Tuesday, 15 July 2014

On growing old

Being young is like being a stem cell.You may grow anyway.You have potential. But along with the potential comes the pressure to grow in a certain direction to avoid being pruned. But being older is that you are a sum of your past experiences. The experiences keep adding but so does your cogency to comprehend.

In my teens( and even before that) growing older was not in my scheme of things. It may have something to do with the way a lot of people perceive growing old as something you do to yourself  like tattoos and piercings and not a natural progression of things. If I read about a 'young CEO at 42' I could not fathom how anybody could be young at 42. It was the same obtuseness which made me picture myself in 30s and 40s as an abstracted possibility. Now I look back at the teenage me and I fail to affiliate with that naivete.

My early childhood was not really candies and frills. Infact it was a far cry from customary. I might not have gone beyond denominating red, yellow and blue but I could sense the greys even before I could imbibe the jargon. I could only watch the grey acrid smoke wrap itself around me and had no palpation of the holes that were drilled and fractures that were blown.

The collateral damage extended to my teens and early twenties. I did not have means to comprehend that the baggage I was carrying was a separate entity and not an extra leg or an arm permanently fixed to me. I struggled against the unyielding beliefs I had formed about myself while carrying them on me all the time. And add to the concoction the self-consciousnesses, chaos and struggle to prove myself.

Middle and late twenties were a breath of fresh air. The baggage was now white noise like the buzzing of a noisy refrigerator that ceases to bother you and no longer interferes with the daily grind. I was beginning to get my head out of that grey acrid cloud. I wore my self worth on me more often. But I still lacked awareness. I had enough pretty pictures to hang on the cracks. But it took only one bad day, something trivial for the cloud to slip from under the rug where it was swept and engage me for days.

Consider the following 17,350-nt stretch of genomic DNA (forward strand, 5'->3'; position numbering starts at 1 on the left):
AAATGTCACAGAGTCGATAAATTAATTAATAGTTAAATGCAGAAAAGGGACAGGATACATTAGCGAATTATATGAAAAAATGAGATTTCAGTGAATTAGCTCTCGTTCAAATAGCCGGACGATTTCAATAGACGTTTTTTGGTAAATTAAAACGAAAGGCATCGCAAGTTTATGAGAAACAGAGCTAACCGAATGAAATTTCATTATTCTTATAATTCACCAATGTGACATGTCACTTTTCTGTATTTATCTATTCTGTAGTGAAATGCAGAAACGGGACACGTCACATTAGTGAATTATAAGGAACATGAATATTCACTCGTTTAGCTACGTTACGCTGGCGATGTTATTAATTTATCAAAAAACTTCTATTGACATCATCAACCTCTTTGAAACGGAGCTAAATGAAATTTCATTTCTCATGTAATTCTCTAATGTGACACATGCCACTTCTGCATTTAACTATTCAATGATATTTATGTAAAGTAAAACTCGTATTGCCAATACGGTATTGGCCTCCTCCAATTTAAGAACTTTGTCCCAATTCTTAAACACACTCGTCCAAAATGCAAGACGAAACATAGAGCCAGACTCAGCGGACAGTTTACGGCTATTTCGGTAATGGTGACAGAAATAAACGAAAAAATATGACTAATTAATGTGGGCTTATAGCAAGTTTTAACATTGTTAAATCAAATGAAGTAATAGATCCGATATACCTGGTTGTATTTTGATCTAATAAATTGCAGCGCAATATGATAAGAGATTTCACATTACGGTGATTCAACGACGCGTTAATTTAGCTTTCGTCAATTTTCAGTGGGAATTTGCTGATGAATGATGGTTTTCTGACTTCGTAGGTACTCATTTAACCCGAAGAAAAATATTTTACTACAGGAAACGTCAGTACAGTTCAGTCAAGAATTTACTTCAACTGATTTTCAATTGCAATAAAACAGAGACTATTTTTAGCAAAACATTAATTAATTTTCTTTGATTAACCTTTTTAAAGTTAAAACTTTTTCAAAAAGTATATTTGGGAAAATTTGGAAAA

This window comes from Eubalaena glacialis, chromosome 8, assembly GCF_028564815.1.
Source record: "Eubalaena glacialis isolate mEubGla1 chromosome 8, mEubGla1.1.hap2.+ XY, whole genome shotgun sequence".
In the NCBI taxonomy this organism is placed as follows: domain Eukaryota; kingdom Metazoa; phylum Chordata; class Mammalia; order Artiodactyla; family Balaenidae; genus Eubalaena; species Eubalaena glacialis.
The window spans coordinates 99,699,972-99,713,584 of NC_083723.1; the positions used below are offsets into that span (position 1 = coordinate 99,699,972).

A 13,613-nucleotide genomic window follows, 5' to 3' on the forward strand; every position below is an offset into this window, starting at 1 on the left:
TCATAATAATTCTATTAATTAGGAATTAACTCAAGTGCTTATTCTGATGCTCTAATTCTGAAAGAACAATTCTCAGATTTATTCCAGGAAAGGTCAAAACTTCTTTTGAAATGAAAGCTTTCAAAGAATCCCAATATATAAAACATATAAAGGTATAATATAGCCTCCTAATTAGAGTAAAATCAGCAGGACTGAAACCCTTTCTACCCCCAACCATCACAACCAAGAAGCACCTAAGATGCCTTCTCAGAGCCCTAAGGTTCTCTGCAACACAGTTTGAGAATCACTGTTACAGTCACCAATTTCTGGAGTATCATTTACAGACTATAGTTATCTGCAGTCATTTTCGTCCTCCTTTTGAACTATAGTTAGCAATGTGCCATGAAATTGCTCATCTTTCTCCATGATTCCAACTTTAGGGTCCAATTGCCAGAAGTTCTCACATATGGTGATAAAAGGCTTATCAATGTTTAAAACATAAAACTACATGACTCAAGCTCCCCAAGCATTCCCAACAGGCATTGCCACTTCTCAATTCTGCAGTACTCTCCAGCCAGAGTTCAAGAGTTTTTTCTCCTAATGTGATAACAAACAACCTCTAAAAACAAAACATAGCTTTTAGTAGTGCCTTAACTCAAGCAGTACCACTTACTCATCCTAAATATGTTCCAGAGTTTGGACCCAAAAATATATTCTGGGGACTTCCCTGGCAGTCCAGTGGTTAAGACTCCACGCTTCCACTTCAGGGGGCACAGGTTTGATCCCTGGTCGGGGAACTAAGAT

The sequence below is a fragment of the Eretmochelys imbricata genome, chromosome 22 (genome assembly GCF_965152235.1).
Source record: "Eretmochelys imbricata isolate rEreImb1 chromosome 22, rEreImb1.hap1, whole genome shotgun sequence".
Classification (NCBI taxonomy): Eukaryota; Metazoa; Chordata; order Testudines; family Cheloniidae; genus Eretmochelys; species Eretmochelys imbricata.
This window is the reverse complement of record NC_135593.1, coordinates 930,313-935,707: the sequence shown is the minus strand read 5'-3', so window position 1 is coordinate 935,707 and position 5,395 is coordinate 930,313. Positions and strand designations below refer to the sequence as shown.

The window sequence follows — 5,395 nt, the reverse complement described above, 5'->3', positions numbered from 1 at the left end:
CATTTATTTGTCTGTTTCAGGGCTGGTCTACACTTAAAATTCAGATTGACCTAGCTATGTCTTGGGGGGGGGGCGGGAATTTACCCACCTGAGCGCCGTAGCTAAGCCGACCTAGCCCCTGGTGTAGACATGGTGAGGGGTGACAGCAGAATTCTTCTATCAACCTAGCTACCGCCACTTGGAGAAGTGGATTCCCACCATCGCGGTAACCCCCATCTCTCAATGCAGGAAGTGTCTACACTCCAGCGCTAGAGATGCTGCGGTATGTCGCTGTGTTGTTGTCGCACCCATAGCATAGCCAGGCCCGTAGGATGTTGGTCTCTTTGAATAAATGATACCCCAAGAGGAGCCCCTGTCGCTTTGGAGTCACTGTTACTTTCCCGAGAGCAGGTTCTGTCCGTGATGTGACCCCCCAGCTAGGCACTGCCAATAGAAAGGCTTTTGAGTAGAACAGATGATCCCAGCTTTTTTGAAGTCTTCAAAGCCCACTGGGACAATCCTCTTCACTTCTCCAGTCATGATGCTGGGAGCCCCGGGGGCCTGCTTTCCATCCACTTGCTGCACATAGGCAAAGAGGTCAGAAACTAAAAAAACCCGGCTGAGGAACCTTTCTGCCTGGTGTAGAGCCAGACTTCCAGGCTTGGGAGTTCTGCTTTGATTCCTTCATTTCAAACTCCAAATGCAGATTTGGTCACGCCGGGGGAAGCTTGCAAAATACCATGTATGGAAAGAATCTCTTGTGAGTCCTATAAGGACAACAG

Now that I am in my thirties the view is much better from here. When I observe myself from here I would dread going back to that age and navigate my way through the red flags without the cushioning of sagacious compass one acquires through experience. From where I stand now I can put my finger on what was wrong where. To some extend I can deconstruct my teenage and twenties. I can identify when I acted out of  the baggage I was carrying and when it was the callousness of my youth. By no way do I want to go back to those years without the cognizance I have accumulated about myself. And that happens only by detaching and with distance either with age or with meditation.

Now in my thirties and still far from perfect I still have a long way to go on a terrain unknown to me and the path that has no road signs. I am learning to enjoy the journey though the bumps still make me cringe. But I also stop by to look at a lone tree or listen to a bird chirping. I do everything I can to make myself my priority. Zits and bad hair days bother me less. I do not dress up to cope up with peer pressure and wish my nose was thinner and skin smoother. I do like to dress well for my self because my body is the temple of my soul. It is my way of showing gratitude for all the work it helps me accomplish in a day.

When I feel I have got so many things figured out that didnt make sense to me earlier or didnt even pose as a problem that called for fixing I am grateful for where I am standing right now. If the view is so refreshing from here I can only wonder how pretty it'll be in my 50s.

No comments:

Post a Comment